OK, let's go for something standard: a grayscale image. Change your matrix like so:

You've got a grayscale. Nice :)

#### Inverted Colors

Let's achieve another popular color state: Inverted Colors.

To invert the colors, we need to make it so that every pixel with a red value of 255 has a red value of zero, and vice-versa. Same for the other two colors. So we need to make Flash run code that looks like this:

destR = 255 - srcR; destG = 255 - srcG; destB = 255 - srcB;

But that's easy! All we have to do is set the matrix like this:

Tada! Electric fish:

#### More Effects

Most of the more exotic effects that can be achieved by the ColorMatrixFilter are done by setting a negative value for a color and a positive value for offset - or vice-versa. Put "-1" from 0x3 to 2x3 (the alphas) and 255 for offset of the alpha (4x3).

Wow, now I know now how they made Terminator 2 :)

Honestly, I am not really sure what I just did - calculations become really hard to track after a while.

Although it's possible to understand how the ColorMatrixFilter works from a mathematical point of view, realistically it's going to remain a matter of playing around with it. You can never be exactly sure what is going to pop up when you put some specific values. That's why I made this EffectsTester. So play around. Make yourself metallic green, or red, or colorless.

#### Real World Application

When you've got an effect you like, you can apply it to any DisplayObject (MovieClip, Sprite, Bitmap...) in your own code like this:

//first import ColorMatrixFilter up at the top of your code: import flash.filters.ColorMatrixFilter; //...later on: var filters:Array = new Array(); //for everything after " = new", copy and paste from the "Grab The Code" box of EffectsTester: var cmf:ColorMatrixFilter = new ColorMatrixFilter(new Array(-1,0,0,0,255,0,-1,0,0,255,0,0,-1,0,255,0,0,0,1,0)); //the next two lines apply the filter to your display object: filters.push( cmf ); myDisplayObject.filters = filters;

Now let's look at the convolution filter.

## The Convolution Filter

From Adobe's class reference:

A convolution combines pixels in the input image with neighboring pixels to produce an image. A wide variety of image effects can be achieved through convolutions, including blurring, edge detection, sharpening, embossing, and beveling.

The ConvolutionFilter loops through all pixels of a display object. For each of them, it uses the center value in the matrix as the value of the current pixel being manipulated. For example, in a 3 x 3 matrix, the center value is at (1, 1). It then multiplies the values from the matrix by the surrounding pixels and adds the resulting values for all pixels to get the value for the resulting center pixel.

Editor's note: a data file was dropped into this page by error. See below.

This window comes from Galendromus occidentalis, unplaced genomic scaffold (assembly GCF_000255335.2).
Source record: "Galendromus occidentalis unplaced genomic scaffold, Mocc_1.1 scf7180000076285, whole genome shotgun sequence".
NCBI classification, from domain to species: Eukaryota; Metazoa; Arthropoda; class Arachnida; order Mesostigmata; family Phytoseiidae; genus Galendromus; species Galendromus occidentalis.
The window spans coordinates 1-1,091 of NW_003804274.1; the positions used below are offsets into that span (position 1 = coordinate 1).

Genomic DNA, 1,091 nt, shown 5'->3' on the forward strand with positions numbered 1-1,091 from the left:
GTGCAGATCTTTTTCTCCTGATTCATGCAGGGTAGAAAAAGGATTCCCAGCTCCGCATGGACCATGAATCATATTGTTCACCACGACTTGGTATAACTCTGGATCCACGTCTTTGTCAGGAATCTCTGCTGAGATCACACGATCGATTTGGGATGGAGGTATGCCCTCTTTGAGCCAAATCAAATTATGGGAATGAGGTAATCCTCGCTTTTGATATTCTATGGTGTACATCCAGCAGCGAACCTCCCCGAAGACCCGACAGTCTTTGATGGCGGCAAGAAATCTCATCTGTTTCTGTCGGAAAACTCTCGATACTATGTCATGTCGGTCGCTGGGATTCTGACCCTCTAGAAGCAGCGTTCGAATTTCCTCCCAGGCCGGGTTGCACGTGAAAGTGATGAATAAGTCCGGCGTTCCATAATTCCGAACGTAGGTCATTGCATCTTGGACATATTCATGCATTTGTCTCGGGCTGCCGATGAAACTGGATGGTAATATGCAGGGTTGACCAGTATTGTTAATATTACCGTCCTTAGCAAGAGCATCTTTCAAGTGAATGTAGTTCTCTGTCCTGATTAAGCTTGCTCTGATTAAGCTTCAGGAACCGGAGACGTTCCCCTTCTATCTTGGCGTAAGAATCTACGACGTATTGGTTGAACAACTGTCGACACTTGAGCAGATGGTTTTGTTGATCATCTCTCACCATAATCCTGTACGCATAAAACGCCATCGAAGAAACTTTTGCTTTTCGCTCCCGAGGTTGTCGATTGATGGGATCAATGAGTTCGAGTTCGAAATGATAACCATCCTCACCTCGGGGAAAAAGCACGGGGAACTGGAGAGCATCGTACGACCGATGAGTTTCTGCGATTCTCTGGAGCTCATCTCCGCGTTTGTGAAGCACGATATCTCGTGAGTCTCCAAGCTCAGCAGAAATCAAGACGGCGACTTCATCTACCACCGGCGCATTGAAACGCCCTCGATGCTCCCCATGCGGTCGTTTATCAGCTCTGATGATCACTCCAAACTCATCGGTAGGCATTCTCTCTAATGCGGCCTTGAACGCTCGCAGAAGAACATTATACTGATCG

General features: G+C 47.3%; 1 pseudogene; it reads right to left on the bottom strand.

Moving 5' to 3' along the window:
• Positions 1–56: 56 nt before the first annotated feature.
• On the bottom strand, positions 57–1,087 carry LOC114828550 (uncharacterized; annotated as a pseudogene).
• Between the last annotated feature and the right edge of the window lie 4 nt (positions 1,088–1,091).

Understanding the exact math beneath the Convolution matrix is worth a whole new article, so I won't cover all this here. If you want to get into it, check out this post on adobe.com.

However, a simple play around with the values will eventually give you all possible effects you can achieve. And it will be fun :) So let's see what can we do!

#### Experiment

The convolution filter uses a matrix, just like the color matrix filter. Again, the values vary between -255 and 255. And again, you achieve most of the interesting effects when combining negative values with positive ones.

Let me share with you my observations of how this thing works. Try increasing some random value from the matrix. Whichever you pick, it will lighten the picture; if you want the picture to stay at normal brightness, make sure the value of "divisor" is equal to the sum of all the values in the matrix.

Now if you try to lower a random value below zero while keeping at least one other above zero, you get something going on there. It affects your edges:

Here is a nice one: want to look like a soldier? :) Try these values:

Now lower the "divisor" value to "-1" to become a soldier on a mission at night.

A lot of stuff can be achieved if you hold your mouse button a bit more :) Lower and raise some values to extremes. Don't forget to adjust the "divisor" - it's crucial. Enlarge your matrix. Make it 5x5, for example.

#### Real World Application

To apply the effect in your own code, use the *filters* object, just as you did for the ColorMatrixFilter:

//first import ConvolutionFilter up at the top of your code: import flash.filters.ConvolutionFilter; //...later on: var filters:Array = new Array(); //for everything after " = new", copy and paste from the "Grab The Code" box of EffectsTester: var cf:ConvolutionFilter = new ConvolutionFilter(3,3,new Array(1,0,-10,-2,3,1,6,1,-1),0); //the next two lines apply the filter to your display object: filters.push( cf ); myDisplayObject.filters = filters;

Finally: try combining both filters.

//first import the filter classes up at the top of your code: import flash.filters.ColorMatrixFilter; import flash.filters.ConvolutionFilter; //...later on: var filters:Array = new Array(); //for everything after " = new", copy and paste from the "Grab The Code" box of EffectsTester: var cmf:ColorMatrixFilter = new ColorMatrixFilter(new Array(-1,0,0,0,255,0,-1,0,0,255,0,0,-1,0,255,0,0,0,1,0)); var cf:ConvolutionFilter = new ConvolutionFilter(3,3,new Array(1,0,-10,-2,3,1,6,1,-1),0); //the next three lines apply the filters to your display object: filters.push( cf ); filters.push( cmf ); myDisplayObject.filters = filters;

Have fun playing with these filters and post any results you get in the comments! Thanks for reading.

Tuts+ tutorials are translated into other languages by our community members—you can be involved too!

Translate this post